Pass on the MoviePass

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Pass on the MoviePass

Reporter Katty Gallegos shows what her MoviePass looks like in front of Godinez Fundamental High School on Monday, Oct. 1, 2018.

Reporter Katty Gallegos shows what her MoviePass looks like in front of Godinez Fundamental High School on Monday, Oct. 1, 2018.

Christopher Cornejo

Reporter Katty Gallegos shows what her MoviePass looks like in front of Godinez Fundamental High School on Monday, Oct. 1, 2018.

Christopher Cornejo

Christopher Cornejo

Reporter Katty Gallegos shows what her MoviePass looks like in front of Godinez Fundamental High School on Monday, Oct. 1, 2018.

Katty Gallegos, Godinez Fundamental High School, Staff Writer

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Hanging out with friends can quickly get expensive.

So what if there was a subscription that allowed you to watch unlimited movies for a low price of $9.95 a month?

MoviePass does just that. The idea may seem too good to be true considering a movie ticket can start at $10 and up, which leaves you with no money for popcorn.  

I purchased a 12-month subscription to MoviePass on February and throughout the past several months, plenty has changed.

MoviePass has: limited the movies that are available, added fees to in-demand movies, banned watching the same movie more than once at the theater, and now requires a picture of the movie ticket stub after each purchase.

Katty Gallegos
Ticket stubs from movies the author has seen with her MoviePass.

Can we trust MoviePass?

The plethora of changes in their policies has left their customers angry and the number of negative reviews the company has received increased drastically.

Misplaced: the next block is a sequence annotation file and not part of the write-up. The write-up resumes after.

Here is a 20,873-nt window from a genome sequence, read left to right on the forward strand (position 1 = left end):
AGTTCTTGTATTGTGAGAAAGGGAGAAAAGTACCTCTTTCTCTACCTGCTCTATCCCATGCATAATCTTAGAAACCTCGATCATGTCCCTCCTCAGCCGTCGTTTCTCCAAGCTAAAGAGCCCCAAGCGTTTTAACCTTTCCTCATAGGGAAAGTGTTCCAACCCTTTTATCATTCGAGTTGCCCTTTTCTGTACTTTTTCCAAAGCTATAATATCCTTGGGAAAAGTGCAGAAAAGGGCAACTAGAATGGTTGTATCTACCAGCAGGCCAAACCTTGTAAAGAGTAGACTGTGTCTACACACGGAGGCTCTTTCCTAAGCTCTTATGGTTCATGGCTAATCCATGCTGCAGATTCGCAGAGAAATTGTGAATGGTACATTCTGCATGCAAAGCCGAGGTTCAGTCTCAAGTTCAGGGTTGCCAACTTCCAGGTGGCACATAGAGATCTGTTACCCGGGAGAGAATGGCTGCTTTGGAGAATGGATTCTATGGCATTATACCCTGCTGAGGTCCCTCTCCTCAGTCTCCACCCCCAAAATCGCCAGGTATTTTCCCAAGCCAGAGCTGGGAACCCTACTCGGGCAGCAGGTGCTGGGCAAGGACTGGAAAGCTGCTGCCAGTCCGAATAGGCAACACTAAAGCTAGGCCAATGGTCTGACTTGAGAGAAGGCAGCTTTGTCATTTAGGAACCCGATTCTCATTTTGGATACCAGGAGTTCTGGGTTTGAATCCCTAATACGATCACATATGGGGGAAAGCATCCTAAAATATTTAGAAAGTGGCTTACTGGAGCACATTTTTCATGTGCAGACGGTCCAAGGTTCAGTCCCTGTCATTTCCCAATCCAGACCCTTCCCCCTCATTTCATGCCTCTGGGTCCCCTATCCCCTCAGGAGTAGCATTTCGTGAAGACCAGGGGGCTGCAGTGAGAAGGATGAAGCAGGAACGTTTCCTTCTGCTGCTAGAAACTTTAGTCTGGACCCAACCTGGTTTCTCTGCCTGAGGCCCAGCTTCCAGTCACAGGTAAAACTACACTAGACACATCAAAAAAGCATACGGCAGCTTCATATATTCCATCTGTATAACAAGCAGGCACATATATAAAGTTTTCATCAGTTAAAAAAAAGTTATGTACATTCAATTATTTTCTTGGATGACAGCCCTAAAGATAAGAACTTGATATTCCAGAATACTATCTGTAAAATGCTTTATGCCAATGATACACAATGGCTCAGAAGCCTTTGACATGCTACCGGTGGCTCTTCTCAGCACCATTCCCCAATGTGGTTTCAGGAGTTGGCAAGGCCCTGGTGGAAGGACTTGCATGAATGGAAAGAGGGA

MoviePass has recently released a lineup of movies available throughout the week in order to limit usage. Peak pricing was newly introduced which adds a fee to popular movies. The price of the fee varies, depending on the movie’s popularity but it averages out to $5.

MoviePass also wants to make sure that customers are not using their card to purchase tickets for movies that are not included in the weekly lineup. And in order to combat fraud, MoviePass now requires their customers to upload a picture of their movie stub after viewing the movie.

What a pain!

These changes come as a disappointment for people with annual subscriptions. 

Steve Pineda,  a senior at Godinez Fundamental High School, purchased a MoviePass through a Costco promotion. Costco offers their members a 12-month subscription to MoviePass for only $90. Pineda had a great experience at first but it did not last.

“All the changes in their policy have become too much,” Pineda said. He was able to see nine movies in five months with MoviePass, but now he won’t go due to the changes. “I don’t even bother to use it anymore.”   

AMC Theaters created their own program called Stubs-A-List which allows members to watch up to three movies a week for $19.95 a month. Aside from the price, the main difference between MoviePass and Stubs-A-List are the movies that the subscriptions offer.

Senior Daniel Cardenas, chose Stubs-A-List over MoviePass, “It is a better choice as it allows us to reserve seats and also lets their customers watch movies in 3D and IMAX.” With MoviePass, you can only watch standard 2D films.

Saving money is generally a plus, but are the savings worth the constant frustration with MoviePass? Spending the extra $10 may just be the way to go.

The first couple of months with MoviePass felt like a dream, but I have slowly woken up. I came to realize the subscription was in fact too good to be true and their policies are changing weekly.

MoviePass certainly allows you to save money, but is it effective? Definitely not. 

When my 12-month subscription is done, I may just have to kiss MoviePass goodbye and head on over to AMC’s websites for a deal that is free of misconceiving lies.